<<< back< prevnext >


Detroit is the heart of and synonymous with the American automobile industry. The city was originally founded as a French fort and settlement in 1701. The fort was captured by the British in 1760, and became part of America in 1796. The settlement was destroyed by fire in 1805.

After the fire, the city was re-planned by Augustus Woodward as a series of dynamic, interconnected circular public spaces with radiating streets and blocks, with rectangular public spaces at major intersections of the radial streets. A small portion of this concept was executed, and can be seen in the city's downtown. However, the city's residents soon expanded using the more typical street grid system. The Woodward layout was the basis for Detroit's major radiating boulevards which stretch across the city's grid today.

Detroit saw tremendous growth in the early half of the 20th Century, and by mid-century the Motor City planned and built an extensive freeway system. However, that growth significantly reversed in the latter half of that century. In response, large areas of the city were reconfigured in various attempts to remake the city, which can be seen by the large areas where smaller blocks were consolidated into large "super-blocks".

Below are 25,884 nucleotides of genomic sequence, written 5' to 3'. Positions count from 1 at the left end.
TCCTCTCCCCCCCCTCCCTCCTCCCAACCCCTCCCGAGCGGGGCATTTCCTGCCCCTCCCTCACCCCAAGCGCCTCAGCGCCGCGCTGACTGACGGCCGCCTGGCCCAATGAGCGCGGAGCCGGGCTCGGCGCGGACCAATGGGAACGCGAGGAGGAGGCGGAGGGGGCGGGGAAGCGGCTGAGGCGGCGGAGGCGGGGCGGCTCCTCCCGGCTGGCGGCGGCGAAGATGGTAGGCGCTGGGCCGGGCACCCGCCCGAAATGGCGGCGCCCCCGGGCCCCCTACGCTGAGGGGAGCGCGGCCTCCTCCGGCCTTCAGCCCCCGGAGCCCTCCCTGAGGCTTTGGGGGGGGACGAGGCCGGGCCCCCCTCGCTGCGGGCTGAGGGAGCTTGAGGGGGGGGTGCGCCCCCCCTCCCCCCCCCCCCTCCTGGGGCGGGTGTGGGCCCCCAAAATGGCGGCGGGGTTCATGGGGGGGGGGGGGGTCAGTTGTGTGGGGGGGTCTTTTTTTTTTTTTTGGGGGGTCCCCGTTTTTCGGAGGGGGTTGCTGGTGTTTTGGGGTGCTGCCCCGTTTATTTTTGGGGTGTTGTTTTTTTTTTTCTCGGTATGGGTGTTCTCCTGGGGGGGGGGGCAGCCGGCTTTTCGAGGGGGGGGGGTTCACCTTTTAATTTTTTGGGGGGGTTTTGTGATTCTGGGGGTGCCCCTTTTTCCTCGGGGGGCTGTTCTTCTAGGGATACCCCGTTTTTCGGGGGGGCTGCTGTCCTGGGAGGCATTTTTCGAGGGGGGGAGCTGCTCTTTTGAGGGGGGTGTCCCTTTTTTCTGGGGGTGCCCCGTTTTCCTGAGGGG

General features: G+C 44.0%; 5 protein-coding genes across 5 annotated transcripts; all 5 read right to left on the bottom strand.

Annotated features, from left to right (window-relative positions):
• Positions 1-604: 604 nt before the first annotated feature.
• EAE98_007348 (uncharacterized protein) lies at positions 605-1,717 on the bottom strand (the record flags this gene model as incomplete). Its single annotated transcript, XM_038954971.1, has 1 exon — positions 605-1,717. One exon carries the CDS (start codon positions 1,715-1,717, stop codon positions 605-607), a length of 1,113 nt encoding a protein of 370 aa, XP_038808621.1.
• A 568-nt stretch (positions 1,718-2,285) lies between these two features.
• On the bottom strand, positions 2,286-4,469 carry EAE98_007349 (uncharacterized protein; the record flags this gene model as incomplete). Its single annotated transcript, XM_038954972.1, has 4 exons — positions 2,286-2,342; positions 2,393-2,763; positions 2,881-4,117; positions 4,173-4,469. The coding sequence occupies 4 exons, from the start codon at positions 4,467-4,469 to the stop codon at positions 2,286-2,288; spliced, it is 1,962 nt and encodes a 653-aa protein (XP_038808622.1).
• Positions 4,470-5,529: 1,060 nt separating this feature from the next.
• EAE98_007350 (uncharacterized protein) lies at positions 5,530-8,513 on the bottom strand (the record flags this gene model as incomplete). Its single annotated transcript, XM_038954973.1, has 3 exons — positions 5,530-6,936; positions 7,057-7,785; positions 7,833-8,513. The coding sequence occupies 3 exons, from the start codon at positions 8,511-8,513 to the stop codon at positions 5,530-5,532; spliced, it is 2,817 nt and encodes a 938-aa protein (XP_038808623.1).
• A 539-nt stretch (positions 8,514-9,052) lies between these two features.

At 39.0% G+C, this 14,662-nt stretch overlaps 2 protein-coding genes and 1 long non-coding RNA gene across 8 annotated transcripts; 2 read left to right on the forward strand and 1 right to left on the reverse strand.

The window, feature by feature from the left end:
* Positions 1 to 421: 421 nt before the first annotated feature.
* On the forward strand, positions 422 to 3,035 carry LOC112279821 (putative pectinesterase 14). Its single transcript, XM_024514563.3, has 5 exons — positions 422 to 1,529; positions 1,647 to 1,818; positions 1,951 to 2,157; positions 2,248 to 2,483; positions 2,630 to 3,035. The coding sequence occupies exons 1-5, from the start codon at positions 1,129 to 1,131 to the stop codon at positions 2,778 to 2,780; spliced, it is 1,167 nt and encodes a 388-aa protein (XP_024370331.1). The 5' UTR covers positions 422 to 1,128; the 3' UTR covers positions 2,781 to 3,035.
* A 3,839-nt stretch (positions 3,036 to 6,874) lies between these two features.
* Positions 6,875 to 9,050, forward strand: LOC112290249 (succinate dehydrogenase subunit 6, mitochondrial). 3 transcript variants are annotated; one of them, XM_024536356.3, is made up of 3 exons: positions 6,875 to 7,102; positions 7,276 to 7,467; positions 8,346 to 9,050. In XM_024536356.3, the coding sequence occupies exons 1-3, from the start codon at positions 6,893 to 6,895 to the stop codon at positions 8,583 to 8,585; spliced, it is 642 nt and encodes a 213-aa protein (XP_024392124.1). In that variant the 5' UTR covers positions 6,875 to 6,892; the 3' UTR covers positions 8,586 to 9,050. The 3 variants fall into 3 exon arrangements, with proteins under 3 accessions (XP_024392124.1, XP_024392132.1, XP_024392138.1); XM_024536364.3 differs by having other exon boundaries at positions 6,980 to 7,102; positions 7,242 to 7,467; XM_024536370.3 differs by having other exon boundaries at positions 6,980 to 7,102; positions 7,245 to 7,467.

The City is joined to Canada to the south by the Ambassador Bridge, shown in the left portion of the image, the Detroit-Windsor Tunnel, shown in the middle portion of the image, and a railroad tunnel whose approach runs diagonally across the city just east of the Ambassador Bridge. At the top of this railroad approach is the city's grand Michigan Central Station, which used to be the city's primary passenger rail station, but today sits unused.